Harvey and Gillian Fairchild face a very difficult weekend. Harvey, celebrating his 60th birthday, is stressed and depressed. Gillian is awaiting the results of a throat biopsy. Their lives... See full summary »
Two quirky Manhattanites crash into each other at an ophthalmologist's office. Peter is a grouchy cartoonist/author whose vision is failing; divorced mother Theresa is also reluctant to ... See full summary »
In New York, newly-promoted Wall Street broker Howard Brubaker is invited by his boss Ted Gunther to come to his apartment. However, there is a party and Howard feels uncomfortable and out ... See full summary »
The setting is the Riviera in autumn. A retired English businessman has just been through heart surgery but it has, apparently, done little to relieve his constant pain or improve his ... See full summary »
Jane Osgood runs a lobster business, which supports her two young children. Railroad staff inattention ruins her shipment, so with her lawyer George, Jane sues Harry Foster Malone, director of the line and the "meanest man in the world".
Harry is a barely functional human. He meets an old friend who is having marital problems as Harry is about to leap off of a bridge. His friend decides that Harry is the man to take his ... See full summary »
According to actor Zeljko Ivanek, the fish sermon scene was shot 15 times from three different angles. Although Ivanek considers the last take the best, most of it didn't make the final cut because it was too emotionally jarring for the audience. See more »
Father Tim Farley:
You're a lunatic! And Christ NEEDS lunatics. But the trouble with lunatics is, they don't know how to survive.
See more »
Father Farley drinks a little. He also goes to the races, is bad with first names, and tells "little lies" to get him out of tricky situations, like those involving domestic quarrels and slideshows with Monsignor Burke. But his parish loves him. Then he is assigned to look after a passionate young deacon who challenges him to step out of his blissful rut.
Jack Lemmon gives a very lived-in, often moving performance as Father Farley, and the best moments of "Mass Appeal" give us a chance to see Lemmon in his seriocomic element. But the film as a whole feels less smooth. Though it raises questions about saying what one believes versus being popular, "Mass Appeal" struggles to find a balance of its own, whether it wants to be a Neil Simon-style light comedy or a searing examination of the Catholic Church today.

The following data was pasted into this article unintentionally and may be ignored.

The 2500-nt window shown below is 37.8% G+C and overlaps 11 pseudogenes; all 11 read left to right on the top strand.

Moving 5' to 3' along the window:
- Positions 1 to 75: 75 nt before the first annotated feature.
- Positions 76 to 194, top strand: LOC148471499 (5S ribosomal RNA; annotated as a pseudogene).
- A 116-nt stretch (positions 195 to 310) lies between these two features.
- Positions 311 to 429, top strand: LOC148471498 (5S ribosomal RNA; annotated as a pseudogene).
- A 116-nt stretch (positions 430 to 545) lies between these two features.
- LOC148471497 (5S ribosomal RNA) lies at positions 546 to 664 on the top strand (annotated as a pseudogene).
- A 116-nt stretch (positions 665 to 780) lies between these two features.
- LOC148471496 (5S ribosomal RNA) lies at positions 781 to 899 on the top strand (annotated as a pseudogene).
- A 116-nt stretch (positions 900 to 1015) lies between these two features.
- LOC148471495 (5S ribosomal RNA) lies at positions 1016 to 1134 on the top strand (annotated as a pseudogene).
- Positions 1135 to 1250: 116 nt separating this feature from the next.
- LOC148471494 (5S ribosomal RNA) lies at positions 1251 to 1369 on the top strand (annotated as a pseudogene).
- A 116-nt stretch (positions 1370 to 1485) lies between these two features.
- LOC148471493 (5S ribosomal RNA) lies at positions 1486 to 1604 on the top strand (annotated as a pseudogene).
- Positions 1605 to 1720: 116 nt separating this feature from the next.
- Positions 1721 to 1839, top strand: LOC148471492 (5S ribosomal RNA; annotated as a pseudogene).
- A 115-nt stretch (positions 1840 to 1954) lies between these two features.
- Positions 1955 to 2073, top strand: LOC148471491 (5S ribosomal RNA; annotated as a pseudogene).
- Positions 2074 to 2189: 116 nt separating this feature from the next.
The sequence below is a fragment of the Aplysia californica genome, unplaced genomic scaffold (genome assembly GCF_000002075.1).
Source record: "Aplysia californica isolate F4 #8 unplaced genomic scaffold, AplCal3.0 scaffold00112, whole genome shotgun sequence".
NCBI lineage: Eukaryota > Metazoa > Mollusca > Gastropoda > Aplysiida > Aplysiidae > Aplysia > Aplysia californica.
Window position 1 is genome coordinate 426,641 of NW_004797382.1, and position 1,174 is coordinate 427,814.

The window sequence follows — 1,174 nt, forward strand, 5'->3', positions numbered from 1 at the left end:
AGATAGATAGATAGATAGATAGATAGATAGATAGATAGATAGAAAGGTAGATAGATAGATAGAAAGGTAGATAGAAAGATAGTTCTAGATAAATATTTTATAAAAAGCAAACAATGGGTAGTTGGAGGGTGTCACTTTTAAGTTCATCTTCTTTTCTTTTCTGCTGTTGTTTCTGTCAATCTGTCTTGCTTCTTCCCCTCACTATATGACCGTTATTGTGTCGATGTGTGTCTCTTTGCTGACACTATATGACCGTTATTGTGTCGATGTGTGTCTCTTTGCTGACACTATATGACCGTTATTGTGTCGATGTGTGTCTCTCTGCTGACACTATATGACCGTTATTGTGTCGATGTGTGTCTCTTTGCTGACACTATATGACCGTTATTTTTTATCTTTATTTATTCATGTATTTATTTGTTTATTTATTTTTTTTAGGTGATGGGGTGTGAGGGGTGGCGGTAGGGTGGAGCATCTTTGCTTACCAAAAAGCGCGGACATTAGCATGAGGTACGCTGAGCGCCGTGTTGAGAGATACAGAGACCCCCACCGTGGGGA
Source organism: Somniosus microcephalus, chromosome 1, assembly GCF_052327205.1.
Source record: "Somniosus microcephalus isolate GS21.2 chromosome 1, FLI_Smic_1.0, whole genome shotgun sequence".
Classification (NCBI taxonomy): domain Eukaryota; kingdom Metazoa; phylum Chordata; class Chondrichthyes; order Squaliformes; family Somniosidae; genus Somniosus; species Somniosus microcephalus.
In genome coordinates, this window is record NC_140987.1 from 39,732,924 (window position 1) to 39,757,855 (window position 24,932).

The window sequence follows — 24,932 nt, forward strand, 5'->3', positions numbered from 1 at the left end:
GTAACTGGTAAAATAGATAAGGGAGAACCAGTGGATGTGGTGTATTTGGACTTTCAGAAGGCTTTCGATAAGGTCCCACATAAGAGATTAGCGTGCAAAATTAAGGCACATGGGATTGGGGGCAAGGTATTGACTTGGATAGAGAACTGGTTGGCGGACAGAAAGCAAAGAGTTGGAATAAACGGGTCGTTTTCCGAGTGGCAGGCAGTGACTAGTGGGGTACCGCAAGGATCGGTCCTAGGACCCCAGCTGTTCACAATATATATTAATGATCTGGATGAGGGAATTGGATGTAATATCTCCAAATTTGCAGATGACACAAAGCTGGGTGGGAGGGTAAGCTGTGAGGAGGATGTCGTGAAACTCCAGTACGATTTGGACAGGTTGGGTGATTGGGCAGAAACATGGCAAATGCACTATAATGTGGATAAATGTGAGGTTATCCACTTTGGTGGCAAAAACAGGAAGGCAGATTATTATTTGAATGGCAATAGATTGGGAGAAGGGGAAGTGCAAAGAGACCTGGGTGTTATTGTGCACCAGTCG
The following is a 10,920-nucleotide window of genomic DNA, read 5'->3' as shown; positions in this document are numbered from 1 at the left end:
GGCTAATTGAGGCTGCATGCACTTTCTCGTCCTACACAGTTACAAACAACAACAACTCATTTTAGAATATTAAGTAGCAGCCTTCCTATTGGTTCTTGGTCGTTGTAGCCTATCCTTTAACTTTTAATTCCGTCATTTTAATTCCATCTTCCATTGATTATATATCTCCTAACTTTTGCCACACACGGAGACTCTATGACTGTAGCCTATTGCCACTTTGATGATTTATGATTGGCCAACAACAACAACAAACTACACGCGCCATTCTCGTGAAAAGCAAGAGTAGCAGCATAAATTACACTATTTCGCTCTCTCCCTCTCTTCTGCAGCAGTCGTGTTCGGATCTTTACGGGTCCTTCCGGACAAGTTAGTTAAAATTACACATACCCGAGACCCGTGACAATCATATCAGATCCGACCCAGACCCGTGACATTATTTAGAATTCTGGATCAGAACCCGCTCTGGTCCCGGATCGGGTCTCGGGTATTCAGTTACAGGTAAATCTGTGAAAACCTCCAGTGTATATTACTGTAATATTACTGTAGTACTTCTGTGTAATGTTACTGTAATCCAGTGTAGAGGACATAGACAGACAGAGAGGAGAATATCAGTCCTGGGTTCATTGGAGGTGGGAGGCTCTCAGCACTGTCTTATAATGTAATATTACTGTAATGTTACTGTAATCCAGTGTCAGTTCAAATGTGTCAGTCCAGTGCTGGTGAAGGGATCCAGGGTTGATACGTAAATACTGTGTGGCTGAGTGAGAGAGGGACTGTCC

Still, "Mass Appeal" is more good than not. It deals knowingly with the concepts of Catholicism, and hones in on the charms and pitfalls of the parochial life with small-bore detail. "Did I tell you about the coughs?" Father Farley tells the deacon, Mark Dolson (Zeljko Ivanek), cluing him in on one of the telltale signs a sermon-giver is losing his congregation. When giving a sermon, never say "you," always say "we." Less confrontational that way.
The problem is that Dolson is all about confrontation. He already has Monsignor Burke (Charles Durning) fuming about being called a "homophobic autocrat" for kicking out a pair of seminarians suspected of sleeping together. Dolson speaks in favor of the ordination of women, tells Farley he'd be a better priest if he drank less, and calls out the congregation during one sermon for their mink hats and blue hair.
Farley squirms from his seat behind the altar while his acolyte implodes in the pulpit, ignoring his hacking throng. "We'll be going out the back today," he mutters to an altar boy in a classic Lemmon aside.
My main problem with "Mass Appeal," as noted by other posters, was that I was never sold on Dolson's reason for becoming a priest. He seems more like a mouthpiece for Bill C. Davis, adapting his Broadway play, to vocalize his concerns about the church's position on wedge issues like celibate gays in the clergy. Ivanek plays him as a character who acts more from anger than conviction, which seems a wrong choice. You don't have to be an autocratic homophobe to think this guy, celibate or not, will have problems with his priestly office somewhere down the road.
There's a frostiness to Ivanek's scenes with Lemmon that's off-putting, and the sentiment squeezed out of them sometimes feels stagey and forced. Director Glenn Jordan worked mostly in TV movies, and while he frames his scenes well and builds a good pace, there's often a pedestrian quality to the overall presentation. You can't stick in a car chase with a film like this, but there are too many talking-head shots.
The best parts of the movie are Lemmon's scenes with Monsignor Burke, which Durning invests with his typical mix of menace and affability. Not just a heavy, Durning plays him as a bit lost. Burke really likes Farley but alienates him at the same time with his bullying, as subservience is the only kind of devotion this sacerdotal relic understands. When Dolson calls him out on his harshness, Burke targets him for his frankness and justifies his vendetta as churchly devotion.
One wishes Davis made Burke more than the bad guy, perhaps found a way to make him a more active player in the spiritual journeys of Farley and Dolson, journeys left largely unexplored here. Instead he's made the object of anger for the other characters, and even has a wormy henchman on call. Didn't Burke have his days as a lost seminarian, too?
"Mass Appeal" gets by with its light charm, its probing and atypical focus on the Catholic faith in practice, and most especially Lemmon's strong central performance. Even if you don't like Lemmon in every film of his you see, it's safe to say you will like him here. Sometimes it takes a lesser film to display a great actor, and that's what you get here.
6 of 8 people found this review helpful.
Was this review helpful to you?
| Report this